Gunda: The uncomfortable truth about how a sausage is made
Viktor Kossakovsky’s film raises profound questions about our dominion over animals
A Pig’s Life: Gunda
Film Title: Gunda
Director: Victor Kossakovsky
Running Time: 93 min
Joaquin Phoenix, among the world’s most prominent vegan campaigners, is merely an executive producer – and that can mean anything – on this wonderful documentary concerning the life of a charismatic Norwegian pig; but, with that in their minds, viewers will know not to expect an unqualified paean to the bacon industry.
Victor Kossakovsky’s film is not any kind of polemic either. The film does not deal with the horrific norms of factory farming. Gunda (God bless her) seems to be treated with relative respect. She gets to roam freely. Her litter looks to be a well brought-up bunch. But even the most enthusiastic rasher fan – facing truths they normally suppress – will know this story can only end badly.
Kossakovsky, a versatile Russian documentarian, is not in the business of anthropomorphism. Working with no voiceover and no surging incidental music, he offers blank monochrome shots of merry suckling, outdoor walks and days spent snoozing in the door of the pen. At one worrying point, a piglet gets lost in the straw and looks to be in some danger.
Gunda - official trailer
The illusion of a disinterested camera is well maintained throughout, but audiences – those not raised on farms, anyway – will find it hard to resist imposing human characteristics on the animal stars. The mother as teacher. The mother as disciplinarian. The mother as nurturer. Such palimpsests are there for those who want them. Only viewers with the hardest hearts will fail to make a hero of the one-legged chicken who, like an avian Ulysses, undertakes an arduous journey on another part of the supposed farmland.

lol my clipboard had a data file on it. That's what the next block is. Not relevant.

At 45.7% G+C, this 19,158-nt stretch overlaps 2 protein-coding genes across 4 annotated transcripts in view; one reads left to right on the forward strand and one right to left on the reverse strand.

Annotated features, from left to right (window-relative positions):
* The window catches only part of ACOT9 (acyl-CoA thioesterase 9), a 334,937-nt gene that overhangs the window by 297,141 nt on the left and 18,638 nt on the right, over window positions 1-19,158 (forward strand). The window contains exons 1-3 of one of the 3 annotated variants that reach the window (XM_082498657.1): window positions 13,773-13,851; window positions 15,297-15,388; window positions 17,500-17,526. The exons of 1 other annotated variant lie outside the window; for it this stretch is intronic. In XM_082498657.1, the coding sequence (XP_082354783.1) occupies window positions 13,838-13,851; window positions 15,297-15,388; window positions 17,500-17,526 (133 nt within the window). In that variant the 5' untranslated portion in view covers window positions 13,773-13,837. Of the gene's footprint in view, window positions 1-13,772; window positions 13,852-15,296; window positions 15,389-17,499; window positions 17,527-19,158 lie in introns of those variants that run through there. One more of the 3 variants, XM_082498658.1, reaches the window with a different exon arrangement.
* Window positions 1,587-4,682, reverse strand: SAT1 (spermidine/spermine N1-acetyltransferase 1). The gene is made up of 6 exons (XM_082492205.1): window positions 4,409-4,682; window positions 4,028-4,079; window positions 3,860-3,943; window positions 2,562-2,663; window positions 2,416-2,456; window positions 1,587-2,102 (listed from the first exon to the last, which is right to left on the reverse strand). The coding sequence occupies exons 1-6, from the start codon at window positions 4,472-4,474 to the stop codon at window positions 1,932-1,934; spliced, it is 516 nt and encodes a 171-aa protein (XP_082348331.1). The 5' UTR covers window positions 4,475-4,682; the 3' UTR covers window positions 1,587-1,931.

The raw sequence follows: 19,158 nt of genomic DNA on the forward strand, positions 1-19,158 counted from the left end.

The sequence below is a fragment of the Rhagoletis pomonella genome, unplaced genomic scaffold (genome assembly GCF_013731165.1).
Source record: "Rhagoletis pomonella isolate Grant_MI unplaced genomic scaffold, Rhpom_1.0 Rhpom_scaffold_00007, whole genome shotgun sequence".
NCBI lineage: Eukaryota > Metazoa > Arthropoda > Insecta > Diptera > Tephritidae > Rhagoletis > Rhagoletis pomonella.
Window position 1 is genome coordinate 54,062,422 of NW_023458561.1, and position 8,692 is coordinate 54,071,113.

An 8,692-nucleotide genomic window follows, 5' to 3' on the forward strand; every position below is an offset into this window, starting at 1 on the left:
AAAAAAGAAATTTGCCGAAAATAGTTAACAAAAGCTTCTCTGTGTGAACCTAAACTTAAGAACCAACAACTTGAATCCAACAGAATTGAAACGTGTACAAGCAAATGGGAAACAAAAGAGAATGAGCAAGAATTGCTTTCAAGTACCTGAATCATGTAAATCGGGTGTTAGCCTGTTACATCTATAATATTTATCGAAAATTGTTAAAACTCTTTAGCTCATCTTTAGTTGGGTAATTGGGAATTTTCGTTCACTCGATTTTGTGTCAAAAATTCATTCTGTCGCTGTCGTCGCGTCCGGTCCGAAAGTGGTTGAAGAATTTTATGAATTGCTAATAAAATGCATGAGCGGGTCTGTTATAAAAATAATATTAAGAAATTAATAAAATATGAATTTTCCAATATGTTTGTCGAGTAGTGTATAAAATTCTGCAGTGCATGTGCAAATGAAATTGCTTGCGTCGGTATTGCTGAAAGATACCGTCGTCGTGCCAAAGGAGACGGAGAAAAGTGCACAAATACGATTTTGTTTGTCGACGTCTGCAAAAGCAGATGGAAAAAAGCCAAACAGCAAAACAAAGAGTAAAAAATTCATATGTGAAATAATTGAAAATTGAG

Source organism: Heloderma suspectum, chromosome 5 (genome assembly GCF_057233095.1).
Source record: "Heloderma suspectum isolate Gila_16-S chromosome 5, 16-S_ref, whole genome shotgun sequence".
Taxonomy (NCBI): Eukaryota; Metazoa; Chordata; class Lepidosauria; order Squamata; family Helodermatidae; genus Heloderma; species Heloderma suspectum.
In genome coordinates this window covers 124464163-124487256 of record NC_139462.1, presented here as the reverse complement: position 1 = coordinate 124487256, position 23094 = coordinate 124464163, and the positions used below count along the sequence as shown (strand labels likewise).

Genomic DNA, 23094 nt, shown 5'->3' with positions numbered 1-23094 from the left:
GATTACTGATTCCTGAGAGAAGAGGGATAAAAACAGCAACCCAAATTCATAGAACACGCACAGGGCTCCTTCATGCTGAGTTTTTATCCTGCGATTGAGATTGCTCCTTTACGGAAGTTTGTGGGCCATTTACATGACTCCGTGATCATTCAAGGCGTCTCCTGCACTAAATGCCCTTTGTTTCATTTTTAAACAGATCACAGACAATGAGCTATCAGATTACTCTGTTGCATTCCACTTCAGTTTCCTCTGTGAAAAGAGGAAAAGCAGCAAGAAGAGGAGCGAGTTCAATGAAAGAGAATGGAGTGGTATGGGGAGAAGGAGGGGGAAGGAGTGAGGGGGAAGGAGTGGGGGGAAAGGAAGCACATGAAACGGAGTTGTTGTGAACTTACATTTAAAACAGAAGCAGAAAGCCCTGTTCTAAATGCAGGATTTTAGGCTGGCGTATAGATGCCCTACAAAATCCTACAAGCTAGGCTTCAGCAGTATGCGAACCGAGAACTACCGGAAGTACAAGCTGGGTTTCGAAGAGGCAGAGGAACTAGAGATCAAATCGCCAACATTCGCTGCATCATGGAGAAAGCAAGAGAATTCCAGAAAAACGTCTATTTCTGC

There is artifice at work here. Though we are mostly with Gunda in Norway, the finished film also incorporates footage shot on farms in Britain and Spain. A version of the pen was constructed that better suited the placing of camera equipment. But there is no suggestion that any lies are being told. Gunda gives a fair representation of an environment that, despite us seeing no humans, is largely fashioned by human hand: fences, troughs, tractors.
The denouement is all the more poignant for it coming in less violent fashion than we may have feared. It is painfully sad and it goes on and on and on. There is plenty of time to ponder the morality of our dominion over the beasts.
A highly original, singularly beautiful film.
In cinemas from June 10th